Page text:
And our overall effective tax rate as reported was 25.1% for the second quarter of 2019. For the full year 2019, our previous all-in effective tax rate estimate of 25% to 26% still remains, excluding the impact of onetime tax items.

Now turning to the balance sheet. Our total assets increased approximately $100 million as of June 30, 2019, largely reflecting the recognition of approximately $83 million of operating lease right-of-use assets related to the adoption of the new lease accounting standard on January 1, 2019.

In the first 6 months of 2019, as Andy noted, we generated approximately $94 million of operating cash compared to $91 million in the first 6 months of 2018. We will continue to aggressively manage and flex our working capital consistent with demand levels. Our current flexible business model and the businesses we've acquired over the last 18 to 24 months provide flexibility and position us the ability to generate strong operating cash flows to support our strategic and organic growth plans for 2019. For full year 2019, we are estimating operating cash flows in excess of $200 million.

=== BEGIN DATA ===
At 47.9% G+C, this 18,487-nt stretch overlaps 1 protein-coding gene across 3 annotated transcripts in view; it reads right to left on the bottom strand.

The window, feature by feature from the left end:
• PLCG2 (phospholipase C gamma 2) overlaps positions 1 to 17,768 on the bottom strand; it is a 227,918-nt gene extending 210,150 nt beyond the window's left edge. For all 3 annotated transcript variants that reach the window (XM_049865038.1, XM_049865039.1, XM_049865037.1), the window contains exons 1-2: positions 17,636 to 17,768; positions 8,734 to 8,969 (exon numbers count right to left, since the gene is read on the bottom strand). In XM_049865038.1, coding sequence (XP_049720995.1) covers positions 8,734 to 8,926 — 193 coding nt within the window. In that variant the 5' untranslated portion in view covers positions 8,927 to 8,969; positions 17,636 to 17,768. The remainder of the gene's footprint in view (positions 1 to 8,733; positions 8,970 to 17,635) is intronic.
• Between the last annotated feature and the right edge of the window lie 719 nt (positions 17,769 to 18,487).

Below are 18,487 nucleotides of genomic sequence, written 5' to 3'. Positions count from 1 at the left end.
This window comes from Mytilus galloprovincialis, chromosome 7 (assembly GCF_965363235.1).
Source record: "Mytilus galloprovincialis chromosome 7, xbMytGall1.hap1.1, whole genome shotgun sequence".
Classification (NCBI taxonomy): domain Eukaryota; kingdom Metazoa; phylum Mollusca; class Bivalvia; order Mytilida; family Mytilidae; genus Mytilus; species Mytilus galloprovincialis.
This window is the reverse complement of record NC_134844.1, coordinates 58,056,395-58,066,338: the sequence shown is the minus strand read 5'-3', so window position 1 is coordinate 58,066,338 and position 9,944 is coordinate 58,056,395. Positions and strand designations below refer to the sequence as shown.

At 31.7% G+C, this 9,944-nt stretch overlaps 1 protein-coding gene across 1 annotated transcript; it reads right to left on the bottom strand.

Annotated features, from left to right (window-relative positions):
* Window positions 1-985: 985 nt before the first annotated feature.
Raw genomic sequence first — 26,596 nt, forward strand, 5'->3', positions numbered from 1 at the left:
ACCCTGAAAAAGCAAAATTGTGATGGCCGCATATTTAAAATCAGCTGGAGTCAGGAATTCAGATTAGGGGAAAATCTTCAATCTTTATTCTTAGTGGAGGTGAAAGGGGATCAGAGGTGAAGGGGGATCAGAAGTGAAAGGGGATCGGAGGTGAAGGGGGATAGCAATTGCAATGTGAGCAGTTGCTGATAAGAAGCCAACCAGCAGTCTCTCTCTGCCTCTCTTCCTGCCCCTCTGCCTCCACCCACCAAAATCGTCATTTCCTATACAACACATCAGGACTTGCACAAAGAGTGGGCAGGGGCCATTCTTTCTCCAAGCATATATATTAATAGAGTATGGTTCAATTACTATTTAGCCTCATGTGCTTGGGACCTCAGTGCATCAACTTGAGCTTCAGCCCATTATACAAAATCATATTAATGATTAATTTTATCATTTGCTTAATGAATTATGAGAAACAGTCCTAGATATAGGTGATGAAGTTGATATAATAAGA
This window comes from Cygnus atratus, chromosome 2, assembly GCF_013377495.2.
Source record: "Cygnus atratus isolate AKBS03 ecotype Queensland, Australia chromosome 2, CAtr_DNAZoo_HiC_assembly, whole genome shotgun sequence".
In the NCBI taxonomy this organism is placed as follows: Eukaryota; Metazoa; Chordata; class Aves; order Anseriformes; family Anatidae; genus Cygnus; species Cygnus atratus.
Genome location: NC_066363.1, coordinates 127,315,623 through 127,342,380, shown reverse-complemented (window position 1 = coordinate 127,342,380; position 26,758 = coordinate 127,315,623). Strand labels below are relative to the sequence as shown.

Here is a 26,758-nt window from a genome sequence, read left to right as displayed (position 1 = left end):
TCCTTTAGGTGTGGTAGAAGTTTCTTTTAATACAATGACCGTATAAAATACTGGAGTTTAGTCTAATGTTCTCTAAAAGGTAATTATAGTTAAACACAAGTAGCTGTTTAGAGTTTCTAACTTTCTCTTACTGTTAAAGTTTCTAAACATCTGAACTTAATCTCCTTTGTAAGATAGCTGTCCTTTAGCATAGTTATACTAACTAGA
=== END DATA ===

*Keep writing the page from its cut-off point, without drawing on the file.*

Our leverage position relative to EBITDA at the end of the second quarter was 2.46x, and we have ample liquidity of approximately $480 million available on our revolving credit facility. Along with our ongoing operating cash flows, we have flexibility to continue to execute on our disciplined capital allocation strategy.

We continue to put capital to work in the quarter, having invested approximately $18 million of capital expenditures in the first 6 months of 2019 to support our strategic growth and expansion plans. For the full year, we are targeting approximately $30 million of capital spending.